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Thread: How to convert tons to BTU

  1. #1
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    How to convert tons to BTU

    According to the information I have, a ton is equal to 12,000 BTUs. Is this correct? To convert a BTU to a watt, do I have to divide it by 3,414? Thank you.

  2. #2
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    1 watt= 3.412 BTU

  3. #3
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    Here is a quote from another thread

    Quote Originally Posted by lowryder88h

    If you don't have all the spec's but you know the tonage, I use this rule of thumb for calc's. 1 ton = 12000 BTU

    1 watt= 3.412 BTU


    ex. 4 tons x 12000 BTU = 48000 BTU


    48000 div by 3.412 = 14068 watts

    14068 div by 240v = 58.6 amps

    Its not a percise science but it will get you into the ball park.

  4. #4
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    3.412 or 3,412 boy that sure could mess up a calculation.
    Brian John
    Leesburg, VA

  5. #5
    Join Date
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    Well, sort of:

    Let's be exact:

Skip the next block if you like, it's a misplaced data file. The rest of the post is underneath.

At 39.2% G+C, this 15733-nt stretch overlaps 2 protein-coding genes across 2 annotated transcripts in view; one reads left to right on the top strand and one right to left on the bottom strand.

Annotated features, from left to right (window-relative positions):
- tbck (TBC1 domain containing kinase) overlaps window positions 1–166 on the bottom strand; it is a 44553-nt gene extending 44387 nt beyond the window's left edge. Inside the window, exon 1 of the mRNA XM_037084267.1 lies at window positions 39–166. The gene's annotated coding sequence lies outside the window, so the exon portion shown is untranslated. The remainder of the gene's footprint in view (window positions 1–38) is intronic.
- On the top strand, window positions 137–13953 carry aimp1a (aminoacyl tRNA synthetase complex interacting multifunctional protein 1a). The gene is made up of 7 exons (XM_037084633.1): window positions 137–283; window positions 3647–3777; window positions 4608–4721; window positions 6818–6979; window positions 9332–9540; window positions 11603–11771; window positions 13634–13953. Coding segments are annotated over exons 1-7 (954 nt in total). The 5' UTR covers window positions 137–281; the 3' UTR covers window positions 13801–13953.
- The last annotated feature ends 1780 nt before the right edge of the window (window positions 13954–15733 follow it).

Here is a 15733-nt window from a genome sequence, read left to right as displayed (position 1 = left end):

1 ton of cooling is equivalent to 12,000 BTU/hour

    which is equivalent to melting a ton of ice over 24 hours.

    It is improper to equate power to energy! You should say,

    1 watt-hour (energy) = 3.412 BTU (energy)

    You cannot compute current draw this way because the AC pumps heat from one area to another. This is true whether you are heating or cooling with the AC unit. If you know the S.E.E.R. rating of the unit you can compute the power input. You can then compute the current draw if you know the PF of the unit.

    Do a search on S.E.E.R. for more.
    Don't mess with B+!
    (Signal Corps. Motto)

  6. #6
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    For quick roundoff results....3.5kW= 1 Ton
    a 4 Ton x 3.5= 14,000/240= 58 something
    This figure of course does not include seasonal EER adjustments either.
    rbj, Seattle...Safety is a Professional Courtesy.

  7. #7
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    4 tons, 58 amps? Something seems a little off. Generally we find that 1 ton will have a load of about 8-10 amps. I guess that this figure represents lower ampacities due to the SEER rating.
    Rob

    Chief Moderator

    All responses based on the 2011 NEC unless otherwise noted

  8. #8
    Join Date
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    For the Record:

    Quote Originally Posted by infinity
    4 tons, 58 amps? Something seems a little off. Generally we find that 1 ton will have a load of about 8-10 amps. I guess that this figure represents lower ampacities due to the SEER rating.
    FYI, my 40 year old 3-ton Night/Day unit drew 19A @ 240V. Haven't checked the new one.

    Yes, you must consider the SEER number or your results will be grossly high.
    Don't mess with B+!
    (Signal Corps. Motto)

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